Often a smooth stretch of swift water will be found sweeping silently along at the head of a piece of white water. The fish in this smooth, swift water are liable to be big ones which seem able to see the angler rather far off. Use a long line, and a fairly long leader—about 12 ft. is best. Try to cast as nearly straight up the current as you can. A side cast is less liable to disturb the fish. Begin at the downstream end of the smooth stretch and work up—lengthening the casts as you go. Feeding fish may be in any part of the stretch.
Fishing overhanging banks
An overhanging bank next to a good, close-sweeping current, is a nice place for good trout. Under the bank is a resting place for the fish, but it is so close to where aquatic insects will be floating down the current that it is practically a feeding position, too.
You can fish such a spot either with a short line from the shore above the trout or from a position across the current and a little below the overhanging bank. Either way is good.
With a dry fly, be careful not to float it so close to the bank that a fish, low under the bank, can’t see it. The float should be made at least two feet out from the overhang.
Sometimes as the fly is going by on the surface, you will see the flash of a trout down deep but have no rise. In that case let the fly complete its drift, pick it up very quietly, and then repeat the cast. You’ll probably get a strike on the second drift. The trout was just moving into feeding position during the first drift.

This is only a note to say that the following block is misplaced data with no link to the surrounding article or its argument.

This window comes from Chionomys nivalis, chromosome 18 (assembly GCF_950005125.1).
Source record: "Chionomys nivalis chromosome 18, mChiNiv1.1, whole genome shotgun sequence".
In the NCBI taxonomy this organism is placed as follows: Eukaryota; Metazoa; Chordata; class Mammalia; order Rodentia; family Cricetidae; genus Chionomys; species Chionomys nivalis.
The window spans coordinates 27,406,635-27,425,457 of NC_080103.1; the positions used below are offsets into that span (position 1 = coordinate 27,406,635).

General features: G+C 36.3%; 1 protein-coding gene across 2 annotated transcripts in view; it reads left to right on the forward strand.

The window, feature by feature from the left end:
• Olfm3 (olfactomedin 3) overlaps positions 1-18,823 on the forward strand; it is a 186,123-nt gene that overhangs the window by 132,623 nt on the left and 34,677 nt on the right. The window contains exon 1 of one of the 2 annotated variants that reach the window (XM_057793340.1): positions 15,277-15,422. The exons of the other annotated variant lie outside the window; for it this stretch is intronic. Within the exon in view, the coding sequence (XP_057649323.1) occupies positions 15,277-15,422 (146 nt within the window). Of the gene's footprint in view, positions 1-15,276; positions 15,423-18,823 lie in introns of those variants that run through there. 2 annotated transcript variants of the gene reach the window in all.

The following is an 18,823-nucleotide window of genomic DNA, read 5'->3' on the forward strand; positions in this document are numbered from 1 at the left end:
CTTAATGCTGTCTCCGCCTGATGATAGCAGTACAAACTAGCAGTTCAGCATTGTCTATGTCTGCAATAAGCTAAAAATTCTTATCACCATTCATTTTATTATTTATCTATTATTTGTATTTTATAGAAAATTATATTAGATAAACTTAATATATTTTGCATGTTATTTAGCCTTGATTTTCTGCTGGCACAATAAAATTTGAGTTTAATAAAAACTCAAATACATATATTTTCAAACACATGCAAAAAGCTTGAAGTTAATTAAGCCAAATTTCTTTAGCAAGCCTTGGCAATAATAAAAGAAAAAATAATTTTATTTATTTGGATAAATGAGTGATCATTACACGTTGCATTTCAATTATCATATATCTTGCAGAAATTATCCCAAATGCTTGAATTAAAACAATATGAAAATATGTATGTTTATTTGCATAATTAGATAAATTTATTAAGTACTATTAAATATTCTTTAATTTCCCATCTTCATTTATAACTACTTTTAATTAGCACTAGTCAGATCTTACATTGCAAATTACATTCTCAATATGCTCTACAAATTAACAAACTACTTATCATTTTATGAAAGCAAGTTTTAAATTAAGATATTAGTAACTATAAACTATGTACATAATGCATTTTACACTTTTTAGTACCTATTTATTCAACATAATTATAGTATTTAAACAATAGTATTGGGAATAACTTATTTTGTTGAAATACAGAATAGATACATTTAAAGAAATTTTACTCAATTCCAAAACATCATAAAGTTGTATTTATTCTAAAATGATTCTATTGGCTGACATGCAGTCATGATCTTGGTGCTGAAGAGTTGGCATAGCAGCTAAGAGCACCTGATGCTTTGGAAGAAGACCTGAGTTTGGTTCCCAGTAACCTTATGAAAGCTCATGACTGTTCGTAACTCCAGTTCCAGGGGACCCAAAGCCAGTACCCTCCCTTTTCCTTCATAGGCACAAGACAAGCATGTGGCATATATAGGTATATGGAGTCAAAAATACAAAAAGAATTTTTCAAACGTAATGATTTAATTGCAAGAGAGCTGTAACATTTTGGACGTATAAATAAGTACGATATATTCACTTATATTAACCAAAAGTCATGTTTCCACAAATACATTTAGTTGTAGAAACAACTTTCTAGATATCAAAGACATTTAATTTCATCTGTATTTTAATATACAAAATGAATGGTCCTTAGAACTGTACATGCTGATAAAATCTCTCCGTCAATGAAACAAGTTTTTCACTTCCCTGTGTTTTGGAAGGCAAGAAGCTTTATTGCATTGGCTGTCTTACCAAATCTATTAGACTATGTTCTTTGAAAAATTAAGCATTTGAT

If you locate a tangled mass of brush and rubbish around the submerged roots of a tree or stump in or close to the current, that’s a good place to find trout. Cast as you would to a fish below an overhanging bank, except that you usually have to cast from out in the stream. Don’t float the fly too close to the brush; and start the drift eight or ten feet upstream.
Broken medium-depth stretches
The broken current, medium-depth stretches of a river with a lot of boulders in it constitute one of the finest fishing positions of a stream. Each boulder and current tongue should be considered separately—and carefully fished. Brown trout are likely to be above the boulders; while Brook trout and Rainbows are usually found below or at the sides of the rocks.
Fish such a stretch upstream, using curve casts for the spots above the boulders.